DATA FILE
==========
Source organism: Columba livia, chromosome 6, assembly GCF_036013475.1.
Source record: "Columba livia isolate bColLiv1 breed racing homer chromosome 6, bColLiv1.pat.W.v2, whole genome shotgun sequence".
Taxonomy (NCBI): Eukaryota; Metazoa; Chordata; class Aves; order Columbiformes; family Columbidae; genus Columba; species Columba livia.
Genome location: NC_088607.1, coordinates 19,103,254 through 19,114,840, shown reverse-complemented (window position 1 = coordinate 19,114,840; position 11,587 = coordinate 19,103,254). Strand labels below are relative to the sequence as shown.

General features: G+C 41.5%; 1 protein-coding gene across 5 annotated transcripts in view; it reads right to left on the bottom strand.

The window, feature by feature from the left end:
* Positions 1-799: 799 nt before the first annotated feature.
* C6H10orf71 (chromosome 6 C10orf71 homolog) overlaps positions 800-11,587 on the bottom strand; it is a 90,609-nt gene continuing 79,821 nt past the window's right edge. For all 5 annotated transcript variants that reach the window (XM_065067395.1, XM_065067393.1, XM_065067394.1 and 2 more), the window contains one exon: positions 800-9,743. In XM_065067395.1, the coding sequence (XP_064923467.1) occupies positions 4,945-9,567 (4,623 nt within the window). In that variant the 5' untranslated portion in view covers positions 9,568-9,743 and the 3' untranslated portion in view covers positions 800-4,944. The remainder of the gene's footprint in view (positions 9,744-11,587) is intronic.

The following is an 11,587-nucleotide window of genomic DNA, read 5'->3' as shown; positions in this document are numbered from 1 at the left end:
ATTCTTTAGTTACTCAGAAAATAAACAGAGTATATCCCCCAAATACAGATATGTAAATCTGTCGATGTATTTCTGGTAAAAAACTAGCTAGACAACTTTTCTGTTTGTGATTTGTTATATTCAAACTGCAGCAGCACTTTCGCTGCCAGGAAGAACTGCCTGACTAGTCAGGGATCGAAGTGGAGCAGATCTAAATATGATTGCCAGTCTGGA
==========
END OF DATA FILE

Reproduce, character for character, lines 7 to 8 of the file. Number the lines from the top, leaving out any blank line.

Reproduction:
* Positions 1-799: 799 nt before the first annotated feature.
* C6H10orf71 (chromosome 6 C10orf71 homolog) overlaps positions 800-11,587 on the bottom strand; it is a 90,609-nt gene continuing 79,821 nt past the window's right edge. For all 5 annotated transcript variants that reach the window (XM_065067395.1, XM_065067393.1, XM_065067394.1 and 2 more), the window contains one exon: positions 800-9,743. In XM_065067395.1, the coding sequence (XP_064923467.1) occupies positions 4,945-9,567 (4,623 nt within the window). In that variant the 5' untranslated portion in view covers positions 9,568-9,743 and the 3' untranslated portion in view covers positions 800-4,944. The remainder of the gene's footprint in view (positions 9,744-11,587) is intronic.